Tropical Forests Under Threat: Finding Our Way Out of the Woods
The Future Belongs to the Tropics
On 23 March 2021, the Mahathir Science Award Foundation (MSAF), the International Science Council, Regional Office for Asia and the Pacific (ISC-ROAP), and the Academy of Sciences Malaysia (ASM) in partnership with the Jeffrey Sachs Center on Sustainable Development at Sunway University jointly organized a webinar themed ‘Tropical Forests Under Threat: Finding Our Way Out of the Woods’ in conjunction with the International Day of Forests.
Tropical forests cover 7% of global land surface and support over 60% of terrestrial biodiversity. They store an estimated 25% of the world’s carbon and play a pivotal role in regulating the world’s climate. The extent of deforestation in the tropics is higher than the rest of the world. Forest degradation and deforestation in tropical countries is a major environmental, social, and economic problem, and will continue to be so unless action is taken.
While efforts for tropical forest recovery have centered on forest restoration, efforts to protect existing natural forests and develop sustainable funding mechanisms are arguably vital as well. In this webinar, we showcased efforts around the world that support both tropical forest protection and restoration.
The webinar commenced with welcome remarks from ISC-ROAP Director, Prof. Mazlan Othman which emphasized the purpose of the webinar and how it would tie in with the overarching theme of how the future belongs to the tropics. After the welcome remarks, the panel discussion commenced, moderated by Professor Gopalasamy Reuben Clements, a senior fellow at the Jeffrey Sachs Center on Sustainable Development at Sunway University.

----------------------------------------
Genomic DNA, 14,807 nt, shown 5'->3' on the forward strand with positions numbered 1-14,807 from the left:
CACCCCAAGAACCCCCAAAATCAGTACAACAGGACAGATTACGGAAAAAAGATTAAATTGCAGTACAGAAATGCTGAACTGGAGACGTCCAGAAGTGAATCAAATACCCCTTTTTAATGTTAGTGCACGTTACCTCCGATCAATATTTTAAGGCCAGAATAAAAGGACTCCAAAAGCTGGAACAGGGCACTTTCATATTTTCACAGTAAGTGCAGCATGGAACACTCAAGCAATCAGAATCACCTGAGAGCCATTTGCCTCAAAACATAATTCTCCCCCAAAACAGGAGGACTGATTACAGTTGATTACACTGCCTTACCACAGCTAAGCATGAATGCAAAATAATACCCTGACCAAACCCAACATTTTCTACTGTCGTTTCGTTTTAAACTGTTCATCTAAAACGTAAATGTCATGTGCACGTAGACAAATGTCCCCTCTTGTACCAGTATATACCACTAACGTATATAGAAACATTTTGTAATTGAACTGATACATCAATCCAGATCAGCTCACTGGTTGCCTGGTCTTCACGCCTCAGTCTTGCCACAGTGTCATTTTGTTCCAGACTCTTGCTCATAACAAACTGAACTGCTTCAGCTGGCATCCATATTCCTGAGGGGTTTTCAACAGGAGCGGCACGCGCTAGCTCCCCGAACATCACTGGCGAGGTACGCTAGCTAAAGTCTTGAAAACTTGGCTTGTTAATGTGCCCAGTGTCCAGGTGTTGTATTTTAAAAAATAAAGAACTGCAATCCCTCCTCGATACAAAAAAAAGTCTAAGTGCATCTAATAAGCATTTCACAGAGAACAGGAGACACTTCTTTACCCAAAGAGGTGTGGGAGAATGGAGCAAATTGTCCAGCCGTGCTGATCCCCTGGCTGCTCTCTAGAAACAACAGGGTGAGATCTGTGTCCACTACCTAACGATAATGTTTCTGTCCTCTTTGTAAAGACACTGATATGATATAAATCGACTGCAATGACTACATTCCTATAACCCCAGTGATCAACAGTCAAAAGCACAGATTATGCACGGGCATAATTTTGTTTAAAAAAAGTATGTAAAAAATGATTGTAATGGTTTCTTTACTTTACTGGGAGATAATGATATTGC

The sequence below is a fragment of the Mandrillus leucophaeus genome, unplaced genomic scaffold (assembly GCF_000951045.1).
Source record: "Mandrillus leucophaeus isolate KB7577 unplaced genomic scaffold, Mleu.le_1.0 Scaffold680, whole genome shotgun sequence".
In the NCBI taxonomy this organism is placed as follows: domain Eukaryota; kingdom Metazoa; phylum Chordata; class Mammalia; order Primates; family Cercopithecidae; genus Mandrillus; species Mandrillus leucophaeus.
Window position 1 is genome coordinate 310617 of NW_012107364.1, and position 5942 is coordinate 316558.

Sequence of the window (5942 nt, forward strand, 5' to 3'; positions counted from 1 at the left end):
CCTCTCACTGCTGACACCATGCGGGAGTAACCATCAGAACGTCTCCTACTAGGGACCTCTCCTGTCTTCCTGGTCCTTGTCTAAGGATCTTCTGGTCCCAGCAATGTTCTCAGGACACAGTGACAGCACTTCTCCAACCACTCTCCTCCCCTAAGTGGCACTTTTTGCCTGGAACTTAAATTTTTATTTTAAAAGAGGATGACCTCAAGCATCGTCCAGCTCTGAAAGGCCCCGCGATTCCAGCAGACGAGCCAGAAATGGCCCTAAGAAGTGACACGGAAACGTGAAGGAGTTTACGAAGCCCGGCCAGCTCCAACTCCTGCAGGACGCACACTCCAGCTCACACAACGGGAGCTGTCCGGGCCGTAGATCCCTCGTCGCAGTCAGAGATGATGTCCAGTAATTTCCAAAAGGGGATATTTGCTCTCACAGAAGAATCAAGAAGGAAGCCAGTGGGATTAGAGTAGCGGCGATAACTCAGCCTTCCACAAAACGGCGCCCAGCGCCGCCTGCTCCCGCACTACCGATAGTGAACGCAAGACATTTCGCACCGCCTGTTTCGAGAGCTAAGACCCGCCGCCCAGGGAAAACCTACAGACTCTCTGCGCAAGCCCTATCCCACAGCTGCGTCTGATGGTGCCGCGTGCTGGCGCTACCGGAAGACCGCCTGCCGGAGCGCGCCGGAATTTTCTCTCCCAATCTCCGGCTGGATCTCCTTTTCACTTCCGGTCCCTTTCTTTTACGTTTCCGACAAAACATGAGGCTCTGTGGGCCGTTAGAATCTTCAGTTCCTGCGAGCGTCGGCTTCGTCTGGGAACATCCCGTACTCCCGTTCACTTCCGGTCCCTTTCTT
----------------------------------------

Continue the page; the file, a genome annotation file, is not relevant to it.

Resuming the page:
Professor Reuben firstly introduced all the panellists who were based in three different continents, then he invited the first speaker Adam Gibbon, the founder of NatureBased Ventures in the UK to talk about the potential of carbon-based finance for forest protection.
Adam talked about the increased demand and interest for voluntary carbon credits, and the increased price of carbon. He mentioned that based on research, the rising price of carbon would also increase the percentage of forest land that could be protected. Local governments and private corporations can generate carbon credits through different activities that include reforestation amongst others. He also mentioned that to create a carbon project, the scale must firstly be large enough to generate a significant revenue stream and be funded at an early stage.